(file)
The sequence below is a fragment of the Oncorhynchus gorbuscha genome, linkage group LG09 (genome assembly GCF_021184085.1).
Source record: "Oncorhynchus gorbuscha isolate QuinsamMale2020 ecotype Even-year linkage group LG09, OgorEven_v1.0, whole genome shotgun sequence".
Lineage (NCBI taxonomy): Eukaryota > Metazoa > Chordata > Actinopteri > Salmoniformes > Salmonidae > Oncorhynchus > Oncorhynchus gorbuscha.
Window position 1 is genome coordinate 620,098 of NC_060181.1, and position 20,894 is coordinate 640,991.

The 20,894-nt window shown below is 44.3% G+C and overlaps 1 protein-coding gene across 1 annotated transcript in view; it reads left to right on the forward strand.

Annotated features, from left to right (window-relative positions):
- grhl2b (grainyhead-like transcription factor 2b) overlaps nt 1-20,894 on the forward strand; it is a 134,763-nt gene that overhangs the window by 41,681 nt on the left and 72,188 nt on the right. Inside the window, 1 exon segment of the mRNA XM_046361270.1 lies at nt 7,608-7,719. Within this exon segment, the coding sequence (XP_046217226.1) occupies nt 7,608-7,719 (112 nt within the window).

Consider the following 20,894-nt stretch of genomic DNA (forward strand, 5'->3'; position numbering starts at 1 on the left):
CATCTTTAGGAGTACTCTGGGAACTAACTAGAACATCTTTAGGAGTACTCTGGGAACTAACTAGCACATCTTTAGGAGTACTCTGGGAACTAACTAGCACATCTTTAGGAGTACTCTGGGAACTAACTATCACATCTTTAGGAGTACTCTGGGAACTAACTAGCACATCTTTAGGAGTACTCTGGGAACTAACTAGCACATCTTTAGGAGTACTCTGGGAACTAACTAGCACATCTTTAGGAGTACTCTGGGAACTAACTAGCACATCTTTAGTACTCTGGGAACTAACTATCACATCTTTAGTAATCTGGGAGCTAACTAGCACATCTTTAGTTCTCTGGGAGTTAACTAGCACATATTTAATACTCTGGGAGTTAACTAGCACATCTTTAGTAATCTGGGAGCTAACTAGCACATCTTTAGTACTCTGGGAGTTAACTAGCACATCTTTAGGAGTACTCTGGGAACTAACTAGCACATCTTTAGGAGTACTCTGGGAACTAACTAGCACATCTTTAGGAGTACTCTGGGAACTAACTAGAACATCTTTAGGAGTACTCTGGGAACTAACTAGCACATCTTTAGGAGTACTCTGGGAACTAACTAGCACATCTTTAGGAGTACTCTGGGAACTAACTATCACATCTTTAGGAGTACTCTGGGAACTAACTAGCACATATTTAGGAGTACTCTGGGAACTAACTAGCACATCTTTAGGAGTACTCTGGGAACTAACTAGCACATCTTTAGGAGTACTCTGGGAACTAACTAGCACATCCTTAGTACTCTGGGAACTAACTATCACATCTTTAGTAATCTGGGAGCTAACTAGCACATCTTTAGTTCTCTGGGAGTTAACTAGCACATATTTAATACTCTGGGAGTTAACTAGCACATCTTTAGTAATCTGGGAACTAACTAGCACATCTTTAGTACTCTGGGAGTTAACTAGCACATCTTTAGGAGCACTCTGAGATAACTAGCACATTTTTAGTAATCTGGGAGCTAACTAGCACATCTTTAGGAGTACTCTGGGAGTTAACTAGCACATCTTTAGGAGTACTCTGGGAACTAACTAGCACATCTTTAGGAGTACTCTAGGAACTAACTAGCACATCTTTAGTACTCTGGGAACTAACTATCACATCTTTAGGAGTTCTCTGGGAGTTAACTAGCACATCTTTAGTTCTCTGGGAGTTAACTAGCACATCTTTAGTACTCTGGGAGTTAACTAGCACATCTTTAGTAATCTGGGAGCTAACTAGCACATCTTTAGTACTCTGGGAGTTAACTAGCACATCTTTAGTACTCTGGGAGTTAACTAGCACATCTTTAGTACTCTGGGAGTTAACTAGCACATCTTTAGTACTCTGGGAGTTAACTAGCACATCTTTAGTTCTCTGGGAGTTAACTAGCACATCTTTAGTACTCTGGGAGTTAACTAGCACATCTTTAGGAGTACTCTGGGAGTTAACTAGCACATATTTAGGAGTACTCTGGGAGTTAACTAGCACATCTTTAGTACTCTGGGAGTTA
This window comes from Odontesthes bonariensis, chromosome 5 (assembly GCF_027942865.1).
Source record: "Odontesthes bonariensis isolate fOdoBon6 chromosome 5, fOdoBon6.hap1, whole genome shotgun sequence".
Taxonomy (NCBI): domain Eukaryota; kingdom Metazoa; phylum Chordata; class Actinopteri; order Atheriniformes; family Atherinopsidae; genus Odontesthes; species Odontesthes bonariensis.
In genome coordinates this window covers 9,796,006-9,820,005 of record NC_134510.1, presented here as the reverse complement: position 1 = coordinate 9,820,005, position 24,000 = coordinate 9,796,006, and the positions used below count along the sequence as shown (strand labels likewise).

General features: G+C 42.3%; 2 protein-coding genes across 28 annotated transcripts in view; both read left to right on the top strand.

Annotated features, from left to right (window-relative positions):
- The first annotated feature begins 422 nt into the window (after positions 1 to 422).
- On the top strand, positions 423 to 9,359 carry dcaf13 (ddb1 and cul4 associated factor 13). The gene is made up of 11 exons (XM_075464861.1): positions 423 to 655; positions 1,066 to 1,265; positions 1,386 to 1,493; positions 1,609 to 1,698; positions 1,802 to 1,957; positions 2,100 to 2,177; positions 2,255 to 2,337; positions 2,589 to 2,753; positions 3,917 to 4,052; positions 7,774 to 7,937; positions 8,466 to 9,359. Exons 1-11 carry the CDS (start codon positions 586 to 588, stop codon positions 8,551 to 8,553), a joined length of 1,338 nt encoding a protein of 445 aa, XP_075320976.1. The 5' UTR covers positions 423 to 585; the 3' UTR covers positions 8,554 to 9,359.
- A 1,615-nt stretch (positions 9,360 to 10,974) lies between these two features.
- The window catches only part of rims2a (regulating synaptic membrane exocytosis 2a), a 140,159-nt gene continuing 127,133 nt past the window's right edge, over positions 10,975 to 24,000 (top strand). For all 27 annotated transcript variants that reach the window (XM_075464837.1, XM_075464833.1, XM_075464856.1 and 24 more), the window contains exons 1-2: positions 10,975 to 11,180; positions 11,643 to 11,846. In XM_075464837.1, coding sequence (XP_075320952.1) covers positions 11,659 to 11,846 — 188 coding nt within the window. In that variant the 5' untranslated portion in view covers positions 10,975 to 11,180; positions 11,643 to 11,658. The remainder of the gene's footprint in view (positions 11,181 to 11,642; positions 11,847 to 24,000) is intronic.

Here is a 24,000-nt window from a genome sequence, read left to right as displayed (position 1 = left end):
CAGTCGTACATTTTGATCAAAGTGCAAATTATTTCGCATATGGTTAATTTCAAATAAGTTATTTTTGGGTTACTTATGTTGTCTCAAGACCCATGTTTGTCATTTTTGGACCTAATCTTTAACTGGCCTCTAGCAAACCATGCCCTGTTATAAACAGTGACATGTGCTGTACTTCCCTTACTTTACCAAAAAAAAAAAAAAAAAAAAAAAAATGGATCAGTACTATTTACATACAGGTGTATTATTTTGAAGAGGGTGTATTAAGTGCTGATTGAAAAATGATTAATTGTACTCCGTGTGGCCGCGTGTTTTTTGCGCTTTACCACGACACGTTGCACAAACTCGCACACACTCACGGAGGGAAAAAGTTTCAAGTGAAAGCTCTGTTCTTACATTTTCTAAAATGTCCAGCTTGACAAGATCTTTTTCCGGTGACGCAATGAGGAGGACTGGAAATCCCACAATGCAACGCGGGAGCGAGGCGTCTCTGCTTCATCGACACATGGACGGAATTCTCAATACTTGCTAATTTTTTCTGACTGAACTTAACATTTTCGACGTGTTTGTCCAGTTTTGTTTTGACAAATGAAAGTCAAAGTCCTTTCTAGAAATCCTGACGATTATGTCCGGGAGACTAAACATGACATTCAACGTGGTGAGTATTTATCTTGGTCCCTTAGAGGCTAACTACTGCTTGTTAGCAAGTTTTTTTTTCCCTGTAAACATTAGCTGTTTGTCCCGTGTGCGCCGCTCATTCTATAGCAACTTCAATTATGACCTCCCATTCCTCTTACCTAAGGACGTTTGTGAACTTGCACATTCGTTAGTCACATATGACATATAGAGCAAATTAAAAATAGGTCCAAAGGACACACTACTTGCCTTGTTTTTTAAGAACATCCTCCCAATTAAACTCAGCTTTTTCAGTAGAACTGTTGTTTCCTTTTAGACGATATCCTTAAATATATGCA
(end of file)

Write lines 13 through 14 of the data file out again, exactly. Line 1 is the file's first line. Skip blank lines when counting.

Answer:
In genome coordinates this window covers 9,796,006-9,820,005 of record NC_134510.1, presented here as the reverse complement: position 1 = coordinate 9,820,005, position 24,000 = coordinate 9,796,006, and the positions used below count along the sequence as shown (strand labels likewise).

General features: G+C 42.3%; 2 protein-coding genes across 28 annotated transcripts in view; both read left to right on the top strand.